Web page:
Six years have passed since I wrote six essays on each of Jacques Tati’s features for Taschen’s recently released and massive five-volume book package The Definitive Jacques Tati, which actually includes eight contributions by me by reprinting my 1972 interview with Tati for Film Comment without its introduction and my 1983 essay “The Death of Hulot” for Sight and Sound. But I’m credited for nine items, because volume #2, Tati Writes, containing eight screenplays or treatments, includes the never-made Confusion, which erroneously lists me as one of Tati’s three coauthors, along with Jacques Lagrange and Dominique Bidaubayle.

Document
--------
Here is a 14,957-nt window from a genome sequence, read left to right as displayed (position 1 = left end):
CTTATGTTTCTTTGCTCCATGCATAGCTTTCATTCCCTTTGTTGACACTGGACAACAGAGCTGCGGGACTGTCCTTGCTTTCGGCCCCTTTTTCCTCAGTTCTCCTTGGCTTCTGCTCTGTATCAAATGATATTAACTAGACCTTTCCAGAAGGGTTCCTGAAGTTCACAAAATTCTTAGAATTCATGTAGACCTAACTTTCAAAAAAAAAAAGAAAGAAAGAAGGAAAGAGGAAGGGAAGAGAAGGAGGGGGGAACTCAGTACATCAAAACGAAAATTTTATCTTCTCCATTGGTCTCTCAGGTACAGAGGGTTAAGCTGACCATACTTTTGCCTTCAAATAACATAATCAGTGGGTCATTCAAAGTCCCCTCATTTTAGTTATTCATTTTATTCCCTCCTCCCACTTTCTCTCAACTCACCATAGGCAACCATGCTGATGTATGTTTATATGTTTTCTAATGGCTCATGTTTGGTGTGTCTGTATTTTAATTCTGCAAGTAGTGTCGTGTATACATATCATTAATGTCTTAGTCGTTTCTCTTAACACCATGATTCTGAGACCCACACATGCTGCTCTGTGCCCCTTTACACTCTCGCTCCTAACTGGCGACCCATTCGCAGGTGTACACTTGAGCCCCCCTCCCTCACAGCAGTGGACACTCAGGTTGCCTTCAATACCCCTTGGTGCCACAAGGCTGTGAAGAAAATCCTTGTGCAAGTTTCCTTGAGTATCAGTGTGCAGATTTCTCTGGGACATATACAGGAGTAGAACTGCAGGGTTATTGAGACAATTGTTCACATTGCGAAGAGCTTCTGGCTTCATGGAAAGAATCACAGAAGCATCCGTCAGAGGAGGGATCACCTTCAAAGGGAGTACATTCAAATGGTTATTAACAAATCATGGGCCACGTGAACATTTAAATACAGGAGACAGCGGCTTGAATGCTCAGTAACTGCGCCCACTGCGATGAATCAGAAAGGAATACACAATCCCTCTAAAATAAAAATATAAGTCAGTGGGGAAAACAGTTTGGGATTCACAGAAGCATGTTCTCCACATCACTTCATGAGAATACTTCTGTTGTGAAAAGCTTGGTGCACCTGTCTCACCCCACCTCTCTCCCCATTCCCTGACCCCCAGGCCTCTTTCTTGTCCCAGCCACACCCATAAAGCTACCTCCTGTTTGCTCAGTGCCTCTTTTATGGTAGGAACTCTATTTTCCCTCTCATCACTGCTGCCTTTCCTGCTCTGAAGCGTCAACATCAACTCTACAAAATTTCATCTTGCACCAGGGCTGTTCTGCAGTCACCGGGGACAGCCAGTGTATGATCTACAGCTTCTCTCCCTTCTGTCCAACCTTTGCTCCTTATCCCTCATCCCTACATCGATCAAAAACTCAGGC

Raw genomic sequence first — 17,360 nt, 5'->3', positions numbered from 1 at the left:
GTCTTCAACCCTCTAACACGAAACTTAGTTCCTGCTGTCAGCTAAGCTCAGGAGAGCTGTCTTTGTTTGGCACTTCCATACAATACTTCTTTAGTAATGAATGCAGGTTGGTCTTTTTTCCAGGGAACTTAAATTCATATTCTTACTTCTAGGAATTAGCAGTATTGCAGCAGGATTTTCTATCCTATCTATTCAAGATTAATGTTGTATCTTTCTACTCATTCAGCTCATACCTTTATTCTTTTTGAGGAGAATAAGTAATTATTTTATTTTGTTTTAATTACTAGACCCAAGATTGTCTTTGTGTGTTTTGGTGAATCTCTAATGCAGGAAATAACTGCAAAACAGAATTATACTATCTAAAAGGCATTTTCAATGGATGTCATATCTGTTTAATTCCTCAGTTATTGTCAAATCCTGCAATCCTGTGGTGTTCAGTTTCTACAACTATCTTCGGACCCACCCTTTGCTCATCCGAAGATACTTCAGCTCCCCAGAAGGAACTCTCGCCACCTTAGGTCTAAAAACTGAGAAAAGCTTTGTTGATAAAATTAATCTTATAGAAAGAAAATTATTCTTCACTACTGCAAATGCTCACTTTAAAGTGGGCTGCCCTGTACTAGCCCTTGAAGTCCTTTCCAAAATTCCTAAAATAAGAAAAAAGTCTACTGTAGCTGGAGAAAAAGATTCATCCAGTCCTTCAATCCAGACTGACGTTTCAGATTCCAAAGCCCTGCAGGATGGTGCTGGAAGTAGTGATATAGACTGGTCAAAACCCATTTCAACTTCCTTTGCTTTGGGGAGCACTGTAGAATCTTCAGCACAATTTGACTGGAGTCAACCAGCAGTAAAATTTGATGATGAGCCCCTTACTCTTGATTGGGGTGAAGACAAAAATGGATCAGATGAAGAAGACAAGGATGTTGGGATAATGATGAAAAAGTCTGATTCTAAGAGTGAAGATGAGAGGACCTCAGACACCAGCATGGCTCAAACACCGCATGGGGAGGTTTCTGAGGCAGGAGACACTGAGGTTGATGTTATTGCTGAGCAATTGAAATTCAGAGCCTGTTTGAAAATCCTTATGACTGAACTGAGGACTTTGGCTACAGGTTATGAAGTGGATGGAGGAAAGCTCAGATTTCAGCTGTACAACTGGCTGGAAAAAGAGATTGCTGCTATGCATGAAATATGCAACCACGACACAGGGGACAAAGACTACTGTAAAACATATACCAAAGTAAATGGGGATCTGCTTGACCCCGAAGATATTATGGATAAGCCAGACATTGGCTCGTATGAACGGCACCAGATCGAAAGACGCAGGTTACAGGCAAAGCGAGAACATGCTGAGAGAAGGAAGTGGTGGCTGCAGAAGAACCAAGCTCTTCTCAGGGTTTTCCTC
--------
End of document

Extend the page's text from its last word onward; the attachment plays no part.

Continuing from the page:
Truthfully, I read this treatment, or some version of it, in French after a few sessions of working with Tati, when I was lent a copy to read overnight, but there’s absolutely nothing in it that can be attributed to me. It occurs to me, however, that my being falsely credited with its coauthorship must correspond to the way a lot of film history gets erroneously recounted and then repeated — basically because such misinformation invariably comes from institutions such as studios or publishers that try to rationalize gaps in knowledge and understanding — and because authorship is routinely assigned on the basis of who gets paid. I was hired by Tati as a “script consultant” (more precisely, as a spectator, listener, and respondent to some of his ideas) and was paid for this “work” (and generously — about $125, if I remember correctly, because Tati was bankrupt at the time), so, ergo, I must have been the treatment’s coauthor. Except that I wasn’t, even though future readers of The Definitive Jacques Tati are likely to assume otherwise. [12/23/19]